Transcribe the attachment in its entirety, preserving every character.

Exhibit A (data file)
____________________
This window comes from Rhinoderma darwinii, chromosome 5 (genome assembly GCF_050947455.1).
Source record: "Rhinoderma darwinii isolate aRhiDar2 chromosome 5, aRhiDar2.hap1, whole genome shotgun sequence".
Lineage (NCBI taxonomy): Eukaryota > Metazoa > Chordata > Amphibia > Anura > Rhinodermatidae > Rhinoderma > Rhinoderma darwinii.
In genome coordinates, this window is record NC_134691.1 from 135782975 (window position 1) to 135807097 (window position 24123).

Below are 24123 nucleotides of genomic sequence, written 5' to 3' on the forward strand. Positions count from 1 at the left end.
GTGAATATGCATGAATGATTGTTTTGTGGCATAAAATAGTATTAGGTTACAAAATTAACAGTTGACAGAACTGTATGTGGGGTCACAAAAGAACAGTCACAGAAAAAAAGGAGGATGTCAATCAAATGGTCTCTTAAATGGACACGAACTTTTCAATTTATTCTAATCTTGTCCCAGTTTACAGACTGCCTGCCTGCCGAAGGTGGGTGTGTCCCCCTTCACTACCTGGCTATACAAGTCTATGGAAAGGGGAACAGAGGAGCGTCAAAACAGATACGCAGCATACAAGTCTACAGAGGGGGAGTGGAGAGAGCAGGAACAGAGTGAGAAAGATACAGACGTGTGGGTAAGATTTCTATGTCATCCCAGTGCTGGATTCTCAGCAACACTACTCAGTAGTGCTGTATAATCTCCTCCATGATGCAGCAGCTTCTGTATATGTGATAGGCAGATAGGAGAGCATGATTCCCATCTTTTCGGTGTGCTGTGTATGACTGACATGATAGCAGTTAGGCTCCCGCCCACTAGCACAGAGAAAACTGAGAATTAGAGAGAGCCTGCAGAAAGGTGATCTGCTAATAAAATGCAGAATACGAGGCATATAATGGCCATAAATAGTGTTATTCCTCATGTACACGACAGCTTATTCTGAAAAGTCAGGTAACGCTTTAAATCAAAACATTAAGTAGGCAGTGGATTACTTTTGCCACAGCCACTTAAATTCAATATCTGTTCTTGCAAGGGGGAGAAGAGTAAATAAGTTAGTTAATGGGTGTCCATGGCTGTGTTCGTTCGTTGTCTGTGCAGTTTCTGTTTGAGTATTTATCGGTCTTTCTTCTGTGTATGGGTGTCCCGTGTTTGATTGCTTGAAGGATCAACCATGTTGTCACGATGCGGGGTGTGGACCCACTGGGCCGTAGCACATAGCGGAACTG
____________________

This window comes from Rhinoderma darwinii, chromosome 5 (genome assembly GCF_050947455.1).
Source record: "Rhinoderma darwinii isolate aRhiDar2 chromosome 5, aRhiDar2.hap1, whole genome shotgun sequence".
Lineage (NCBI taxonomy): Eukaryota > Metazoa > Chordata > Amphibia > Anura > Rhinodermatidae > Rhinoderma > Rhinoderma darwinii.
In genome coordinates, this window is record NC_134691.1 from 135782975 (window position 1) to 135807097 (window position 24123).

Below are 24123 nucleotides of genomic sequence, written 5' to 3' on the forward strand. Positions count from 1 at the left end.
GTGAATATGCATGAATGATTGTTTTGTGGCATAAAATAGTATTAGGTTACAAAATTAACAGTTGACAGAACTGTATGTGGGGTCACAAAAGAACAGTCACAGAAAAAAAGGAGGATGTCAATCAAATGGTCTCTTAAATGGACACGAACTTTTCAATTTATTCTAATCTTGTCCCAGTTTACAGACTGCCTGCCTGCCGAAGGTGGGTGTGTCCCCCTTCACTACCTGGCTATACAAGTCTATGGAAAGGGGAACAGAGGAGCGTCAAAACAGATACGCAGCATACAAGTCTACAGAGGGGGAGTGGAGAGAGCAGGAACAGAGTGAGAAAGATACAGACGTGTGGGTAAGATTTCTATGTCATCCCAGTGCTGGATTCTCAGCAACACTACTCAGTAGTGCTGTATAATCTCCTCCATGATGCAGCAGCTTCTGTATATGTGATAGGCAGATAGGAGAGCATGATTCCCATCTTTTCGGTGTGCTGTGTATGACTGACATGATAGCAGTTAGGCTCCCGCCCACTAGCACAGAGAAAACTGAGAATTAGAGAGAGCCTGCAGAAAGGTGATCTGCTAATAAAATGCAGAATACGAGGCATATAATGGCCATAAATAGTGTTATTCCTCATGTACACGACAGCTTATTCTGAAAAGTCAGGTAACGCTTTAAATCAAAACATTAAGTAGGCAGTGGATTACTTTTGCCACAGCCACTTAAATTCAATATCTGTTCTTGCAAGGGGGAGAAGAGTAAATAAGTTAGTTAATGGGTGTCCATGGCTGTGTTCGTTCGTTGTCTGTGCAGTTTCTGTTTGAGTATTTATCGGTCTTTCTTCTGTGTATGGGTGTCCCGTGTTTGATTGCTTGAAGGATCAACCATGTTGTCACGATGCGGGGTGTGGACCCACTGGGCCGTAGCACATAGCGGAACTG